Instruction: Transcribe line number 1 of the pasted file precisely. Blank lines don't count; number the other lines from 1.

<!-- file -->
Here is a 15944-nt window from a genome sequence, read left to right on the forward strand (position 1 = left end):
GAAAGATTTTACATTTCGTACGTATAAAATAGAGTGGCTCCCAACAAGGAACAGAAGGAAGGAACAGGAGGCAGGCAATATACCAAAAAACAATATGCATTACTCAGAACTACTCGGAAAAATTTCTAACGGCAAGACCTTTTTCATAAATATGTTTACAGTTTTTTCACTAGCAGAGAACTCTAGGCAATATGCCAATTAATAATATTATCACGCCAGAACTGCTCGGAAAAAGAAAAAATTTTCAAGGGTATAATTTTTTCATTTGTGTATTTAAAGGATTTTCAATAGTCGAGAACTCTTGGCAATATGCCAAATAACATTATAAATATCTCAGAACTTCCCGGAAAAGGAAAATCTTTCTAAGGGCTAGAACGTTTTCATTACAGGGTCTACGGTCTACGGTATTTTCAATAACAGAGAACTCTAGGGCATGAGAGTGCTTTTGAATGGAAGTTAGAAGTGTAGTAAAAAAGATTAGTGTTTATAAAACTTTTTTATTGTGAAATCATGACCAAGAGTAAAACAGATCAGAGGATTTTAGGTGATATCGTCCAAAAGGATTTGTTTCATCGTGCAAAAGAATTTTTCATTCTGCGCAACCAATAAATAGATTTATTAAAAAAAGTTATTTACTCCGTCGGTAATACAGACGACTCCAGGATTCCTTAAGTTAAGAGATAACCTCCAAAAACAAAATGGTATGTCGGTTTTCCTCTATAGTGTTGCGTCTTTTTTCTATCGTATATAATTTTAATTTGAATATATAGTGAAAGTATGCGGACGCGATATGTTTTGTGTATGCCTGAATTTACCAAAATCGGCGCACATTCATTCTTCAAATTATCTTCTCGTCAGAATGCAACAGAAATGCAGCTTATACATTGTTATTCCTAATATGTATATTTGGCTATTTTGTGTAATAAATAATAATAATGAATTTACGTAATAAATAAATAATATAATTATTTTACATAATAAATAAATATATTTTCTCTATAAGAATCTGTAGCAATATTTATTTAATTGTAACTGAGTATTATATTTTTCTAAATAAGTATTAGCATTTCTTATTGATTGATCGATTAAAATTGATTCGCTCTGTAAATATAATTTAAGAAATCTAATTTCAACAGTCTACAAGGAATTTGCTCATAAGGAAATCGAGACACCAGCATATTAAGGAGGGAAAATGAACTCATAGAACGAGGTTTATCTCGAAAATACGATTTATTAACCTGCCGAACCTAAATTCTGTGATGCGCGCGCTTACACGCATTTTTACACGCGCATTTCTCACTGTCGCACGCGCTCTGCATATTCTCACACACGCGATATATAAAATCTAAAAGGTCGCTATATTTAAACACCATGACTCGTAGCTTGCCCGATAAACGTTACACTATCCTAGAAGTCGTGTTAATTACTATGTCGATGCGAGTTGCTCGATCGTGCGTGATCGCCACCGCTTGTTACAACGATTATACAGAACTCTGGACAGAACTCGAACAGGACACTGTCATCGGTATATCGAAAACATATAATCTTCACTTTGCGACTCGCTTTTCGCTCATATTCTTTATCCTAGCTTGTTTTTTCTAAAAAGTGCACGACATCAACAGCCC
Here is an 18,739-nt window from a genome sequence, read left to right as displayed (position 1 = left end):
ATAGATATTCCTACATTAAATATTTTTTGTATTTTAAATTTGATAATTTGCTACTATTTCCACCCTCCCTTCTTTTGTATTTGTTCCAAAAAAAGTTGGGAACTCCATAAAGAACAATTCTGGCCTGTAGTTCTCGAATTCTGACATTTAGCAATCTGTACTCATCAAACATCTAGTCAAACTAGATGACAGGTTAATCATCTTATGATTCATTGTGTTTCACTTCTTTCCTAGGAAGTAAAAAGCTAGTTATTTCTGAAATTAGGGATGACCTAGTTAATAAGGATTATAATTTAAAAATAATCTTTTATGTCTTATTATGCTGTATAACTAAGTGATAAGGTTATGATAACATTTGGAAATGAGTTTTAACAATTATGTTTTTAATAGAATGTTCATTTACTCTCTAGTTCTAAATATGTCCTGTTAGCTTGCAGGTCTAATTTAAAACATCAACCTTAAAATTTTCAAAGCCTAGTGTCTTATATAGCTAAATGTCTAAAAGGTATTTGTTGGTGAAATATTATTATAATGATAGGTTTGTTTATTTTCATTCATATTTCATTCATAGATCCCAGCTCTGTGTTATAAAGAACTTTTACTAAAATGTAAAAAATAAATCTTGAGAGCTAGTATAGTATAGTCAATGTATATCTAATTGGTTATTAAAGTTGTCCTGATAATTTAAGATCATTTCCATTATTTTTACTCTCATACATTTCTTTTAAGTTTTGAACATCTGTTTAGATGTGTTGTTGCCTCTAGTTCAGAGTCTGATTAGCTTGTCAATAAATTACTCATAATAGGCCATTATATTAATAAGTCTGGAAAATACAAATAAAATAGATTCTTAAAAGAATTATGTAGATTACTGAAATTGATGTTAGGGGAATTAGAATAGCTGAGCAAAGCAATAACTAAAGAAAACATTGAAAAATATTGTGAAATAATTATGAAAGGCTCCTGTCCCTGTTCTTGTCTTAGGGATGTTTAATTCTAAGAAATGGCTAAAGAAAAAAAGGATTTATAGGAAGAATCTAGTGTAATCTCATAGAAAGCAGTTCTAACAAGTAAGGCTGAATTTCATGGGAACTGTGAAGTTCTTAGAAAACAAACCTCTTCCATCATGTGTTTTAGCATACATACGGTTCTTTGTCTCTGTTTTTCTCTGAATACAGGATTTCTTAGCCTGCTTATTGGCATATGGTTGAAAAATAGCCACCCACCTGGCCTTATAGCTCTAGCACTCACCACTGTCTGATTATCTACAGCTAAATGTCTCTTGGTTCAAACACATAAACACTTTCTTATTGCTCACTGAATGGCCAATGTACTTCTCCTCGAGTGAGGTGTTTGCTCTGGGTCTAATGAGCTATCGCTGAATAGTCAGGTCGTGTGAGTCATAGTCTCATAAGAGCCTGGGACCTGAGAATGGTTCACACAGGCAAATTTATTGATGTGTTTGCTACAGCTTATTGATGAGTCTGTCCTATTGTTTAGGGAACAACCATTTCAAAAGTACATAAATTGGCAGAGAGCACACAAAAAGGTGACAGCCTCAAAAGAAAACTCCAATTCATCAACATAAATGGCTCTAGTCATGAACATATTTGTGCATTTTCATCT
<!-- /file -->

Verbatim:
Here is a 15944-nt window from a genome sequence, read left to right on the forward strand (position 1 = left end):